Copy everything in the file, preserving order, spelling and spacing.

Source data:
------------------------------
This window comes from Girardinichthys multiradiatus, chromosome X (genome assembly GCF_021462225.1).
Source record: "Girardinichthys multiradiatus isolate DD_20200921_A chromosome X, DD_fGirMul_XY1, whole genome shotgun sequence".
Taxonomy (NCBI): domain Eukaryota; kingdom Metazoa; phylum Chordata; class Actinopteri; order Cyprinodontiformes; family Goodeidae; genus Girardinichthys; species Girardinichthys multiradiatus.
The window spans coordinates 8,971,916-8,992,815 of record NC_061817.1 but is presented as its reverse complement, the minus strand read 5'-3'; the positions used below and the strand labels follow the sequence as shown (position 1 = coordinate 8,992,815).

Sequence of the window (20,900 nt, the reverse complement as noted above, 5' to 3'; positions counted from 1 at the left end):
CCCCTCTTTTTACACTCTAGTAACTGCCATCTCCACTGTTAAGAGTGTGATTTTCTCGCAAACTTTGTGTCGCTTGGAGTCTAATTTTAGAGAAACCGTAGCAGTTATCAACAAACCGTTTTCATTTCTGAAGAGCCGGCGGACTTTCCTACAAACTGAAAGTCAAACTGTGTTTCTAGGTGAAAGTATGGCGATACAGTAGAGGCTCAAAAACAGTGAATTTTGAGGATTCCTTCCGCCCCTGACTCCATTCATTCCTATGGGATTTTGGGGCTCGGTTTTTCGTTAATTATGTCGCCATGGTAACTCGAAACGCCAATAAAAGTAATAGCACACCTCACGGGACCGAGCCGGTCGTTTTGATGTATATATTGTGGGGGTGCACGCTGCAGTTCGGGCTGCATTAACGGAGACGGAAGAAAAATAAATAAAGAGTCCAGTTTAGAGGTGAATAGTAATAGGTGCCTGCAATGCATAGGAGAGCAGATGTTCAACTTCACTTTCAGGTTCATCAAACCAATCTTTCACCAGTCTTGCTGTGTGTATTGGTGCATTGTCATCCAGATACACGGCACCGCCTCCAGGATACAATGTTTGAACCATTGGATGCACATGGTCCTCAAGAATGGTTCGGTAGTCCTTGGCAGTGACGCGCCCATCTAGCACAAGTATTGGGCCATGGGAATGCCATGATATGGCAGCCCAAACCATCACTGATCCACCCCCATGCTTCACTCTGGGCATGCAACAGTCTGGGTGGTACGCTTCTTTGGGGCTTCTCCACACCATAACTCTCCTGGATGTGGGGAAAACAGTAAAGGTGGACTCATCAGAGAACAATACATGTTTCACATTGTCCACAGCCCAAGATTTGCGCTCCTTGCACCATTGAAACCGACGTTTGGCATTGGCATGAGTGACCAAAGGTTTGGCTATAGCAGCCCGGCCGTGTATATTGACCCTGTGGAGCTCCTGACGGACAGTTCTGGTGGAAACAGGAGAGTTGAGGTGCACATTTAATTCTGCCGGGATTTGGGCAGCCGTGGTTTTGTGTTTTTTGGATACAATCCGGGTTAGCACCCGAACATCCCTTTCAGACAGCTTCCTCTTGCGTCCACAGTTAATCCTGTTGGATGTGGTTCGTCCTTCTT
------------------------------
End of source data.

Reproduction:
This window comes from Girardinichthys multiradiatus, chromosome X (genome assembly GCF_021462225.1).
Source record: "Girardinichthys multiradiatus isolate DD_20200921_A chromosome X, DD_fGirMul_XY1, whole genome shotgun sequence".
Taxonomy (NCBI): domain Eukaryota; kingdom Metazoa; phylum Chordata; class Actinopteri; order Cyprinodontiformes; family Goodeidae; genus Girardinichthys; species Girardinichthys multiradiatus.
The window spans coordinates 8,971,916-8,992,815 of record NC_061817.1 but is presented as its reverse complement, the minus strand read 5'-3'; the positions used below and the strand labels follow the sequence as shown (position 1 = coordinate 8,992,815).

Sequence of the window (20,900 nt, the reverse complement as noted above, 5' to 3'; positions counted from 1 at the left end):
CCCCTCTTTTTACACTCTAGTAACTGCCATCTCCACTGTTAAGAGTGTGATTTTCTCGCAAACTTTGTGTCGCTTGGAGTCTAATTTTAGAGAAACCGTAGCAGTTATCAACAAACCGTTTTCATTTCTGAAGAGCCGGCGGACTTTCCTACAAACTGAAAGTCAAACTGTGTTTCTAGGTGAAAGTATGGCGATACAGTAGAGGCTCAAAAACAGTGAATTTTGAGGATTCCTTCCGCCCCTGACTCCATTCATTCCTATGGGATTTTGGGGCTCGGTTTTTCGTTAATTATGTCGCCATGGTAACTCGAAACGCCAATAAAAGTAATAGCACACCTCACGGGACCGAGCCGGTCGTTTTGATGTATATATTGTGGGGGTGCACGCTGCAGTTCGGGCTGCATTAACGGAGACGGAAGAAAAATAAATAAAGAGTCCAGTTTAGAGGTGAATAGTAATAGGTGCCTGCAATGCATAGGAGAGCAGATGTTCAACTTCACTTTCAGGTTCATCAAACCAATCTTTCACCAGTCTTGCTGTGTGTATTGGTGCATTGTCATCCAGATACACGGCACCGCCTCCAGGATACAATGTTTGAACCATTGGATGCACATGGTCCTCAAGAATGGTTCGGTAGTCCTTGGCAGTGACGCGCCCATCTAGCACAAGTATTGGGCCATGGGAATGCCATGATATGGCAGCCCAAACCATCACTGATCCACCCCCATGCTTCACTCTGGGCATGCAACAGTCTGGGTGGTACGCTTCTTTGGGGCTTCTCCACACCATAACTCTCCTGGATGTGGGGAAAACAGTAAAGGTGGACTCATCAGAGAACAATACATGTTTCACATTGTCCACAGCCCAAGATTTGCGCTCCTTGCACCATTGAAACCGACGTTTGGCATTGGCATGAGTGACCAAAGGTTTGGCTATAGCAGCCCGGCCGTGTATATTGACCCTGTGGAGCTCCTGACGGACAGTTCTGGTGGAAACAGGAGAGTTGAGGTGCACATTTAATTCTGCCGGGATTTGGGCAGCCGTGGTTTTGTGTTTTTTGGATACAATCCGGGTTAGCACCCGAACATCCCTTTCAGACAGCTTCCTCTTGCGTCCACAGTTAATCCTGTTGGATGTGGTTCGTCCTTCTT